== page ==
Yes, your cat is lazy. And your dog loves to sunbathe for hours at a time. After all, cats sleep upwards of 16 hours a day while dogs clock in between 12 and 14 hours.
Look, we get it. It’s exhausting being that adorable all the time.
But here’s the thing: cats and dogs will sleep more if they’re bored. And being bored isn’t just bad for their brains, which need stimulation, it can lead to behavior problems. That can include digging, barking, being restless, being withdrawn, excessive grooming, chewing inappropriate items around the house … they might become aggressive or even self mutilate.
The answer is enrichment, which will help engage your pet’s brain, give them a bit of exercise, and will likely be great entertainment for you, too.
Enrichment for Dogs
Hide some treats around the house and then let your dog find them. I’ve taught my own dog the command of “find it,” which lets her know there is something for her to look for. Granted, some dogs won’t get that even after you try your best to teach them the command. But if they can begin working that nose, it’s really, really good for their brain. An alternative is hide and seek with family members. Distract your dog while someone else hides. Then whistle or bark or make a noise to get the dog into trying to find the person hiding. At my house, when our dogs take off searching, another person hides. This also uses sniffing and it consumes a massive amount of mental and physical energy.
Bring out the toys. At our house the toys stay locked away so when they do come out the dogs get very excited. Also, it’s just safer that way. Chew toys are good but stay clear of rawhides. Dogs love them but they can get lodged in the stomach which, as you can imagine, is never good. At our house we love to take the KONG Classic, put some peanut butter in it and then freeze it. When we bring that out, it’s an hour of chewing and gnawing and licking. Other activities if your dog will do them: tug-o-war, fetch, or you can even take a handful of your dog’s kibble and toss it into the yard so it turns into a sniffest/hunt. Interactive toys are also great. Those that have treats hidden inside or have puzzles that must be solved will take a lot of brain power and then reward your dog for sticking with it.
Training is a good option, too, and who doesn’t need to refresh their pooch on proper behavior from time to time? A dog in training has to concentrate, which for most dogs - SQUIRREL - is really hard. All that focus does one thing. Stimulates the brain and brings on the nap. Some people will go so far as to build obstacles in the back yard and begin teaching their dog how to do agility. That’s a super way to provide enrichment, training, bonding and exercise.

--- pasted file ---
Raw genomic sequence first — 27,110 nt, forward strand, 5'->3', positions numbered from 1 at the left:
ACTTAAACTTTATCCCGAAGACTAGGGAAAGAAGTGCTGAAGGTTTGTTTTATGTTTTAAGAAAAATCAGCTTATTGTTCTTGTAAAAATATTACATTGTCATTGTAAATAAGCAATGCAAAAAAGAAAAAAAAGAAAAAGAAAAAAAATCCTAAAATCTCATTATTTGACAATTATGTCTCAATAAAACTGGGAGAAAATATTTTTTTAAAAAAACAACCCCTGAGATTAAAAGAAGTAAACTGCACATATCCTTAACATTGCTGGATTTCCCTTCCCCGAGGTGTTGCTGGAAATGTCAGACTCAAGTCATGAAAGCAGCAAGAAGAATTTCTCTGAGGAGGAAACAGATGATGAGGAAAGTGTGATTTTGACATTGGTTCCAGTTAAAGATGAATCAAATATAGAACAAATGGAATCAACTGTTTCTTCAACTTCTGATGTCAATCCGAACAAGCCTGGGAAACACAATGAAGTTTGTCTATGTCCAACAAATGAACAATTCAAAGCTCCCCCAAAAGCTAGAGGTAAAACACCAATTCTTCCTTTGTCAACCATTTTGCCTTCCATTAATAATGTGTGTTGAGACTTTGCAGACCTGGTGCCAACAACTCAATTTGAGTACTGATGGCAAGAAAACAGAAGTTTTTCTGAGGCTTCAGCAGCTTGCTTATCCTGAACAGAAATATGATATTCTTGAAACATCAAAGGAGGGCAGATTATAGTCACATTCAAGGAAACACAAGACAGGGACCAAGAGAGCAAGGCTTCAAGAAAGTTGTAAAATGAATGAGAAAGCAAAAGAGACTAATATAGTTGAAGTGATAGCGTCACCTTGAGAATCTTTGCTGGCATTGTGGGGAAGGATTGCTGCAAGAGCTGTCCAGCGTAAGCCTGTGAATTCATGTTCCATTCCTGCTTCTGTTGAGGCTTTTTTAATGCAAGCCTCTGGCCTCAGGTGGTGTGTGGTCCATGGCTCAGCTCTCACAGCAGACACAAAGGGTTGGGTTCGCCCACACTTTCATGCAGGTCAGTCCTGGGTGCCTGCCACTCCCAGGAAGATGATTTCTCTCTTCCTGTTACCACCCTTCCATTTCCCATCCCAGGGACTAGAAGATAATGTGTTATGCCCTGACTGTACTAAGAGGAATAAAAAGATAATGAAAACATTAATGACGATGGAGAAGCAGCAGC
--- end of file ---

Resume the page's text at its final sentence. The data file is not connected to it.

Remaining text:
Take a walk and maybe go somewhere new. This will give your dog a chance to try out new smells and explore a bit. It’s also good for you both. Of course, you don’t have to go to someplace new because your dog will love the smells in your own neighborhood. Just make sure to take your time and let your dog sniff until they’re done. It might not seem like that big of a deal but smells are data to a dog, meant to be analyzed in the brain and provide information. It’s a great way to provide enrichment for your dog.
Enrichment for Cats
Interactive toys are great for cats because they engage those problem solving skills, which cats are, by and large, designed for doing. The hidden treat/puzzle/food dispensing toys that require solving challenges are particularly good for cats.
Vertical places are great for climbing and perching. This gives cats a birdseye view of the world, which they love. And though they might get on top of something and just hang out, it still provides enrichment because cats love to watch the world go by.
Wands or laser pointers are great because they engage that stalking and hunting drive that is central to who cats are. It provides great mental stimulation but will also get a lazy cat moving, which is good. Just be careful with these. Cats can get tangled in toys with strings. Too, lasers should never be pointed in the eyes.
Window watching is its own kind of stimulation, especially if you can find a window that looks out on a place where squirrels and birds are active. Your cat will spend hours watching (and likely dreaming of stalking those creatures), which will activate their brains in ways that make life better for them.
Change it all around and see how your cat does. At our house, we change the cat’s room around or add/remove toys regularly and it gives everything a new twist, which always provides plenty of sniffing and exploring. Though, and this is important, it’s never a good idea to move the litter box. While adding a cardboard box or moving a chair will be cause for exploration, moving a litter box can cause anxiety in some cats.
For cats, in particular, observe how your cat reacts to your efforts at engagement and adjust accordingly. Both dogs and cats are creatures of habit but cats are definitely more so and some changes or efforts at play can cause anxiety.
By providing opportunities for your pet to engage their brains and their bodies, they’ll be happier and healthier overall. That’s the best way to pay them back for all they give us in return.